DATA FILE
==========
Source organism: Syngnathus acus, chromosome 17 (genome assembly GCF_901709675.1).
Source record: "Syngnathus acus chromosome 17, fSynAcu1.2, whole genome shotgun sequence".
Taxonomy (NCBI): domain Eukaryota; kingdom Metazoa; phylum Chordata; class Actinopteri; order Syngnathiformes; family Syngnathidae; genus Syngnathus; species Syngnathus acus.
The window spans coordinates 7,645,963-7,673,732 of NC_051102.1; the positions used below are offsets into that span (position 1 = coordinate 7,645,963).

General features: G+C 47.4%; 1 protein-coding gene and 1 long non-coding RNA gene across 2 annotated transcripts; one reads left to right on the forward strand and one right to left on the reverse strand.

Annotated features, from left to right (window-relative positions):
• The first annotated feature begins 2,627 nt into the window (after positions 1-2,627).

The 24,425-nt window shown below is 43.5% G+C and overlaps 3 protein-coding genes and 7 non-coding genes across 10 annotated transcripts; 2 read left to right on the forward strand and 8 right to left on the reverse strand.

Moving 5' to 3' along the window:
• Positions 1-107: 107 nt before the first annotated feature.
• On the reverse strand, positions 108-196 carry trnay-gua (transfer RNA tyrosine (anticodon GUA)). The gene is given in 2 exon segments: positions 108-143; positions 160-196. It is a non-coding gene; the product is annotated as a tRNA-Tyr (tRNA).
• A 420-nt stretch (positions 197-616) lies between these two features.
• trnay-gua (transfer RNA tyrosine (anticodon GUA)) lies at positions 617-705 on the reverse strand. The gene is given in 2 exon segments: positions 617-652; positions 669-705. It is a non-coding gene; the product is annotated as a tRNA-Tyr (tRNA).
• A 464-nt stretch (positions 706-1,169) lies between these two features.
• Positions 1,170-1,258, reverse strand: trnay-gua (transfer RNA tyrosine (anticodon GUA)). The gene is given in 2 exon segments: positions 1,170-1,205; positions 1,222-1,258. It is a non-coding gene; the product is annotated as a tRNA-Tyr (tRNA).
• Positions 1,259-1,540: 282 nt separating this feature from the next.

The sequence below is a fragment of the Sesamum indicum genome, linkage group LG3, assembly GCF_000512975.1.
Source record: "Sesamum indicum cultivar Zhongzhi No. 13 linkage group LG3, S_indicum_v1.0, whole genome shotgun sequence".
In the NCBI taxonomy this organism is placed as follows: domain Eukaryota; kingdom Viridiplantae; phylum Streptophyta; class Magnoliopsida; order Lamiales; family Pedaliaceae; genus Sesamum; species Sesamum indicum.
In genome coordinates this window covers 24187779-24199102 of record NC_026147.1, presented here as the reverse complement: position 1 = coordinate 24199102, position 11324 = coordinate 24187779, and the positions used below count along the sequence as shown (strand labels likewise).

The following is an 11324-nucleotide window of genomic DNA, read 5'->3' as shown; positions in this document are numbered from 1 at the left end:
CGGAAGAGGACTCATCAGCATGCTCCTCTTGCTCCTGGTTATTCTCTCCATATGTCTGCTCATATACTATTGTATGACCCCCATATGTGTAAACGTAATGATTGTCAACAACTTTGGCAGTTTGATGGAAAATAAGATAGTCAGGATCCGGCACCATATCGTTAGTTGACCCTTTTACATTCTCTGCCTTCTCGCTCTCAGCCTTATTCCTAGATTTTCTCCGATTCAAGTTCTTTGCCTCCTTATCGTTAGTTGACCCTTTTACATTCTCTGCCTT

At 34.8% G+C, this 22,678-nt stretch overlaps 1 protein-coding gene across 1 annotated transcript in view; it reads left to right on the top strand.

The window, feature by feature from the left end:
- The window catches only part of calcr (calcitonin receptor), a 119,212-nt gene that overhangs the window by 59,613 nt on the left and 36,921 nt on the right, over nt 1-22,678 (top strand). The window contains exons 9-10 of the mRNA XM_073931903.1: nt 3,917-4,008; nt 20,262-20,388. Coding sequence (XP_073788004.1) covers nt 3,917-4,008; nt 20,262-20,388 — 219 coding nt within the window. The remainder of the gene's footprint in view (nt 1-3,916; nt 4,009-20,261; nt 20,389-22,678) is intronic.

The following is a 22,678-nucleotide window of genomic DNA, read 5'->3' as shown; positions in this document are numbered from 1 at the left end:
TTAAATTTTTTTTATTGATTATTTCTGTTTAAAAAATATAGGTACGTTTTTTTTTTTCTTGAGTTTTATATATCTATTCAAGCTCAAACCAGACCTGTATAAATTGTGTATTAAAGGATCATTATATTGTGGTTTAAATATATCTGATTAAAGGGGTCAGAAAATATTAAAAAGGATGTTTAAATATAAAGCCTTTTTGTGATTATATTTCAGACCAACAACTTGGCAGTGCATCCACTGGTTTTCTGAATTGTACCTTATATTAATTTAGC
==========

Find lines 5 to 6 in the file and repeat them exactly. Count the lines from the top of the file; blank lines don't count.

General features: G+C 47.4%; 1 protein-coding gene and 1 long non-coding RNA gene across 2 annotated transcripts; one reads left to right on the forward strand and one right to left on the reverse strand.

Annotated features, from left to right (window-relative positions):